iBeacons: Some early results are in
I recently read that half of the top 100 retailers are currently testing iBeacons. Wow. Even if the number is an exaggeration, it confirms that reaching shoppers this way is being taken very seriously.
Two retail innovators, Macy's and American Eagle Outfitters, teamed up with Shopkick for a pair of in-store tests. Here's what I've uncovered ...
American Eagle. For two months the retailer sent push notifications to shoppers entering 100 of their 929 stores. 10,000 customers took part in the trial. The message offered 25 Kicks (Shopkick reward points) if they tried something on in a fitting room. AE reports that customers who received the offer were more than twice as likely to try on clothing than those who didn't.
"That's incredible. It's way beyond anything I anticipated," chimed Joe Megibow, AE's Chief Digital Officer. "It's the right message (delivered) at the right time!"
Macy's. Last November, 4,000 iBeacons were deployed to more than 750 Macy's stores across the country. Certainly enough time to publish some results, but I failed to uncover any specifics. They pushed special offers (e.g. in Housewares) to customers whose smartphones had the Shopkick app. Since they're continuing the roll-out for this 2014 holiday season, one can assume the test results were pretty positive. In addition, Macy's just revealed a whole slate of omni-channel activities (including our very own Smart Fitting Room test) that are currently under way or in development. A link to that press release is here.
Ok. So I promised results. Here's a quick rundown:
Lord and Taylor / The Bay. Working with Swirl, The Hudson Bay Company rolled out iBeacons to more than 130 stores across the U.S. and Canada. 4-6 per store. Via their own branded apps they pushed discounts and editorial content, claiming an 18% engagement rate. Compare that to an average click-through rate of 1-2% for mobile banner ads. SVP Ryan Craver called the pilot test results: "extremely compelling."
Hillshire Brands. Yes, the sausage people. Confirming the range of possibilities, Hillshire claims 6,000 in-store engagements over a 48-hour period of deploying Apple's iBeacon system.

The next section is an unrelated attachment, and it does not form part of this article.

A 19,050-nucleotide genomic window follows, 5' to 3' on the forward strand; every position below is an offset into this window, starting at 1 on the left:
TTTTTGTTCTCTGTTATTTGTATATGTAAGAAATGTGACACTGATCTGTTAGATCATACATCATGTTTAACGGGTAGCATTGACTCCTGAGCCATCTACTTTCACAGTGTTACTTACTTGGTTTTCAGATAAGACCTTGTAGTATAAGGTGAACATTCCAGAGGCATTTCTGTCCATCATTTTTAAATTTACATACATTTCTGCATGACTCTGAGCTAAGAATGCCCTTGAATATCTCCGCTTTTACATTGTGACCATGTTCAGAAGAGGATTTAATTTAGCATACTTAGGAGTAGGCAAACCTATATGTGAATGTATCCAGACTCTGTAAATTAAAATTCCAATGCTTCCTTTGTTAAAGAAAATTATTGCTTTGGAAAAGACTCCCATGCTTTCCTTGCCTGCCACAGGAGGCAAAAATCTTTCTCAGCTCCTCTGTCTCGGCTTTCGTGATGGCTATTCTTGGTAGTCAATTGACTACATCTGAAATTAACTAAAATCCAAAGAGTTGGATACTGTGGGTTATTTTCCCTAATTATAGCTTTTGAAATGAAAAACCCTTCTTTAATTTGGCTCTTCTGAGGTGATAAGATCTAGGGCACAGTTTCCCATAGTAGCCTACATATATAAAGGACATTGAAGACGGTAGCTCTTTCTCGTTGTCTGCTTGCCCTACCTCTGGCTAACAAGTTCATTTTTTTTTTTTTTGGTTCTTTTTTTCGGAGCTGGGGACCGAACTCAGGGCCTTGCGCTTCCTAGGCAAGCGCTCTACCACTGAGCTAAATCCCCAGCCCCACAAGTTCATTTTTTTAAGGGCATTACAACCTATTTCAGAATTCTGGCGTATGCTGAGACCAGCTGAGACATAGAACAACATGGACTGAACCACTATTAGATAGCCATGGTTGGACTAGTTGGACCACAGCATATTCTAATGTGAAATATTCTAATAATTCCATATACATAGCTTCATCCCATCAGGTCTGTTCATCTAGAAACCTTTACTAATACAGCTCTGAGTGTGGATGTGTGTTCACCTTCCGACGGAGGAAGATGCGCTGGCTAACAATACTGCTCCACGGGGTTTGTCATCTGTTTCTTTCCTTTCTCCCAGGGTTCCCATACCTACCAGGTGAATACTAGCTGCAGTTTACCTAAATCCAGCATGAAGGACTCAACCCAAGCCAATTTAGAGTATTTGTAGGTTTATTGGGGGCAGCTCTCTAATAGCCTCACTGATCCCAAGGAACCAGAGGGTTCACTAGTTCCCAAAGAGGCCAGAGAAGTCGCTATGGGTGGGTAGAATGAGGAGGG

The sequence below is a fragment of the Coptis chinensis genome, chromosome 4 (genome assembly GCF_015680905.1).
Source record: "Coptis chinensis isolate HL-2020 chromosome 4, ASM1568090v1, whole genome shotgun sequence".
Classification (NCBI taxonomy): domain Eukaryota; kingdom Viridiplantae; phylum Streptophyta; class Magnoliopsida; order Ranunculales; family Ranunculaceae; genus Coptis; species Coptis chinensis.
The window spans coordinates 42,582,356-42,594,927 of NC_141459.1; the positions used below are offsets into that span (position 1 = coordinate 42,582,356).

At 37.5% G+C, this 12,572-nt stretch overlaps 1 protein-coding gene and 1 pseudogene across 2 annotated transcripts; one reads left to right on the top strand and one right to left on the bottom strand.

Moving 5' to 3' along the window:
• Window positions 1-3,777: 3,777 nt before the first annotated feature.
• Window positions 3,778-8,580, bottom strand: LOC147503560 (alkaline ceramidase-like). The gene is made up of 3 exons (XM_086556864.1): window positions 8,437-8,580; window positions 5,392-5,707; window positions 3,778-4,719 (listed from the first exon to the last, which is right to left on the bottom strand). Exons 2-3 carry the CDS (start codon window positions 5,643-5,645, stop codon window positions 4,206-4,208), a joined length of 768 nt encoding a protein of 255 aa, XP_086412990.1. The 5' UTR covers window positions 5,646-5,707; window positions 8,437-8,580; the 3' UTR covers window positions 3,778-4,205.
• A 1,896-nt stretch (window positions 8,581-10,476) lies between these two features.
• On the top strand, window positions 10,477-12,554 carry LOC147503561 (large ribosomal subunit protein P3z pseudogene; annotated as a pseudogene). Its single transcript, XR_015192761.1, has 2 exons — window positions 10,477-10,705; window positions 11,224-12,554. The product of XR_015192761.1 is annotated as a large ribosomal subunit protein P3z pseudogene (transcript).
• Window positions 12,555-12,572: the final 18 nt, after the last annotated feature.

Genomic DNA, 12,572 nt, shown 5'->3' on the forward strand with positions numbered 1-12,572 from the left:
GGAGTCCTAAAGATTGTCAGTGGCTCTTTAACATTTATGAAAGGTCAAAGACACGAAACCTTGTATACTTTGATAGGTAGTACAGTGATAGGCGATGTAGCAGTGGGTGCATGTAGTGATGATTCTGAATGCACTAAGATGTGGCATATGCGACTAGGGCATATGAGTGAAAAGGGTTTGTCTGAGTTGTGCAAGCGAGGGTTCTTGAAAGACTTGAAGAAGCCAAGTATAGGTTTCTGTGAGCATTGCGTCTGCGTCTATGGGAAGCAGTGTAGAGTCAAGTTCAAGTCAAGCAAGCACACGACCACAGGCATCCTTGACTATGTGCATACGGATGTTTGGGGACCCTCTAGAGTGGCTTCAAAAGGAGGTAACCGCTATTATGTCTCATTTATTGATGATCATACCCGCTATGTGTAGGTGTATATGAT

Urban Outfitters. UO is just getting started with their test, going the Google route and rolling out first with technology targeted to Android phones. They're initially focusing on three areas within the store: checkout line, fitting rooms, and entrance. After prompting shoppers to check-in via social media, up pops an offer. Shoppers are also prompted to take selfies and post to Instagram. In the fitting rooms, they get product intel. And at the register, they're testing push notifications prompting loyalists to show their Urban ID.
So, admittedly, I've come up a bit short on real data. But that's kind of the point. We're all very eager to see numbers that link iBeacons to purchases and ROI. I'll keep looking and publish an update in a couple weeks. If you come across any good stats, please send them our way.
Now for those shopping for actual beacon technology ... or want a great tutorial ... let me introduce you to Aislelabs. They've just released and amazing and comprehensive report dubbed: "The Hitchhiker's Guide to iBeacon Hardware." They not only rank 16 vendors. They breakdown the components, compare battery options and chipsets, and much more. OK. Maybe it's TMI for some, but someone on your team will have to take a deep dive in iBeacons. Here's a great pool to get started in.